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Career and Education Opportunities for Welding Operators in Tennessee

Tennessee has a population of 6,296,254, which has grown by 10.67% in the last 10 years. Nicknamed the "Volunteer State," its capital is Nashville, though its most populous city is Memphis.

About 2,020 people are currently employed as welding operators in Tennessee. By 2016, this is expected to grow by 25% to about 2,530 people employed. This is better than the nation as a whole, where employment opportunities for welding operators are expected to shrink by about 7.0%. Welding operators generally set up, operate, or tend welding, soldering, or brazing machines or robots that weld, braze, or heat treat metal products, components, or assemblies.

Welding operators earn about $13 hourly or $27,740 per year on average in Tennessee and about $15 hourly or $31,610 yearly on average nationally. Incomes for welding operators are not quite as good as in the overall category of Foundry and Metal Work in Tennessee, and not quite as good as the overall Foundry and Metal Work category nationally.

In 2008, there were a total of 3,759,569 jobs in Tennessee. The average annual income was $34,833 in 2008, up from $34,156 the previous year. The unemployment rate in Tennessee was 10.5% in 2009, which has grown by 3.8% since the previous year. Approximately 19.6% of Tennessee residents have college degrees, which is lower than the national average.

The top industries in Tennessee include bakeries manufacturing, bread product manufacturing, and commercial bakeries. Notable tourist attractions include the Magevney House, the National Civil Rights Museum, and the Delta Axis.

CITIES WITH Welding Operator OPPORTUNITIES IN Tennessee


JOB DESCRIPTION: Welding Operator

In general, welding operators set up, operate, or tend welding, soldering, or brazing machines or robots that weld, braze, or heat treat metal products, components, or assemblies.

Every day, welding operators are expected to be able to articulate ideas and problems. They need to see details at a very fine level of focus. It is also important that they move quickly in order to hold onto or control objects and devices.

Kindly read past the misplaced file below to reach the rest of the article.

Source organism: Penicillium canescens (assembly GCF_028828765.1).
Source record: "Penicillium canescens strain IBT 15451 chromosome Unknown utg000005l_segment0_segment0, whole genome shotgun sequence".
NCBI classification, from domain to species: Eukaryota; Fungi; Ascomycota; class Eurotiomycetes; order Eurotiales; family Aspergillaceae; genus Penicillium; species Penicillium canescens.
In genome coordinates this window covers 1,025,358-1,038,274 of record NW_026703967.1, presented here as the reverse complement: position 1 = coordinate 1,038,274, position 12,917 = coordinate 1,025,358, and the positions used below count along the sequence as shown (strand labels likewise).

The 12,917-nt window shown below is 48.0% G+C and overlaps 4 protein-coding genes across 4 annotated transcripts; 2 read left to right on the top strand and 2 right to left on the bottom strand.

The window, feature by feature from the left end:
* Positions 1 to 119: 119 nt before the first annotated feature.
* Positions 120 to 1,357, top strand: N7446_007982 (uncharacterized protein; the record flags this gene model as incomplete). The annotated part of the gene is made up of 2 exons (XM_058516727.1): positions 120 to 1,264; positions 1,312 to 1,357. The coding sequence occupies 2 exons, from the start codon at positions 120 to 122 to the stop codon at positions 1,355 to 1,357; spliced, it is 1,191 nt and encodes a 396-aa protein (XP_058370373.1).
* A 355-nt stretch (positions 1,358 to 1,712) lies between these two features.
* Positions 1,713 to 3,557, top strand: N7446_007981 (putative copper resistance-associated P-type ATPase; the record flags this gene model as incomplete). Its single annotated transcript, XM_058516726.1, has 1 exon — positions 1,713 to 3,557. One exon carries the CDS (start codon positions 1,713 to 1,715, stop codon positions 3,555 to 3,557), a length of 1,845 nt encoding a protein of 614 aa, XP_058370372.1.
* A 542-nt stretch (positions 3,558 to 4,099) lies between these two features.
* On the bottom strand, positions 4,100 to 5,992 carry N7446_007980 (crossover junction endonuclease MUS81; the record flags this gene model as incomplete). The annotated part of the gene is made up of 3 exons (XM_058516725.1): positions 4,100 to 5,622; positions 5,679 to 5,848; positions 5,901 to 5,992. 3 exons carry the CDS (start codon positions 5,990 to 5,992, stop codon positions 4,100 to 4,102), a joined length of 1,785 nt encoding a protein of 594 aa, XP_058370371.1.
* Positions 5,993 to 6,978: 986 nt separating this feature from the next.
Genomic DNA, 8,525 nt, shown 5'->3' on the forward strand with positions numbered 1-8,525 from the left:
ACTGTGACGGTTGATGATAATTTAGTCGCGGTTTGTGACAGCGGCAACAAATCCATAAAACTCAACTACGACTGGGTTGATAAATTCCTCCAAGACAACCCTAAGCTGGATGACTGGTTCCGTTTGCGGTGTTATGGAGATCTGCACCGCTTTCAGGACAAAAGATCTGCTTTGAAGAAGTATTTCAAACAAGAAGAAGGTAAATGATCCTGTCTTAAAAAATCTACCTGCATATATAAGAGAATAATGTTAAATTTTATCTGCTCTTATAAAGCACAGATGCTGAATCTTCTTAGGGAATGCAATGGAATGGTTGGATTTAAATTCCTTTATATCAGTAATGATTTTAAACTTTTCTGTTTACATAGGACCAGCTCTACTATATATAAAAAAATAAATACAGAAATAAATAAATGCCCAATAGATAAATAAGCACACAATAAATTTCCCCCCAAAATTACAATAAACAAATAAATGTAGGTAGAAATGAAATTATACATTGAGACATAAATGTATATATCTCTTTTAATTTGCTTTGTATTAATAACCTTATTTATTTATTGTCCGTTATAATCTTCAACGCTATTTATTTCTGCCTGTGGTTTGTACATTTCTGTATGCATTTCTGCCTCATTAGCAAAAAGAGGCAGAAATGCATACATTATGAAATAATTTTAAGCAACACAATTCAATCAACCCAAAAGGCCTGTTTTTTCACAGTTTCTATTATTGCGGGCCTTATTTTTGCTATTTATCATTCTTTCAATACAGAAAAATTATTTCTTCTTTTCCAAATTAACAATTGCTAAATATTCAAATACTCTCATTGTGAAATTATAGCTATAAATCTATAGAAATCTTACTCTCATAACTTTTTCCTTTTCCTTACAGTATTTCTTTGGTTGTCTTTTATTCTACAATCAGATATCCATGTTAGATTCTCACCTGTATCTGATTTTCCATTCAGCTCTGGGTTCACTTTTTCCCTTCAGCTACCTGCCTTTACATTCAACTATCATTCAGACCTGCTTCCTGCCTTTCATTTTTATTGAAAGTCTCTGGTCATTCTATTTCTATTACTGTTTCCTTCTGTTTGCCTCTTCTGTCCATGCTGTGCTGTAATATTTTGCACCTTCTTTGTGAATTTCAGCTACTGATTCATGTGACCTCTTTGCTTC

Similar jobs with educational opportunities in Tennessee include:

  • Buffing Machine Operator. Set up, operate, or tend grinding and related tools that remove excess material or burrs from surfaces, sharpen edges or corners, or buff, hone, or polish metal or plastic work pieces.
  • Heat Treating Equipment Operator. Set up, operate, or tend heating equipment, such as heat-treating furnaces, flame-hardening machines, induction machines, or vacuum equipment to temper, harden, or heat-treat metal or plastic objects.
  • Layout Technician. Lay out reference points and dimensions on metal or plastic stock or workpieces, such as sheets, plates, or machine parts, for further processing. Includes shipfitters.
  • Solderer. Braze or solder together components to assemble fabricated metal parts, using soldering iron, torch, or welding machine and flux.
  • Welder. Use hand-welding or flame-cutting equipment to weld or join metal components or to fill holes, indentations, or seams of fabricated metal products.

LOCATION INFORMATION: Tennessee

Tennessee
Tennessee photo by Aviator31

Tennessee has a population of 6,296,254, which has grown by 10.67% in the last 10 years. Nicknamed the "Volunteer State," its capital is Nashville, though its largest city is Memphis. In 2008, there were a total of 3,759,569 jobs in Tennessee. The average annual income was $34,833 in 2008, up from $34,156 the previous year. The unemployment rate in Tennessee was 10.5% in 2009, which has grown by 3.8% since the previous year. Roughly 19.6% of Tennessee residents have college degrees, which is lower than the national average.

The top industries in Tennessee include bakeries manufacturing, bread product manufacturing, and commercial bakeries. Notable tourist destinations include the Mississippi River Museum, the Magevney House, and the National Civil Rights Museum.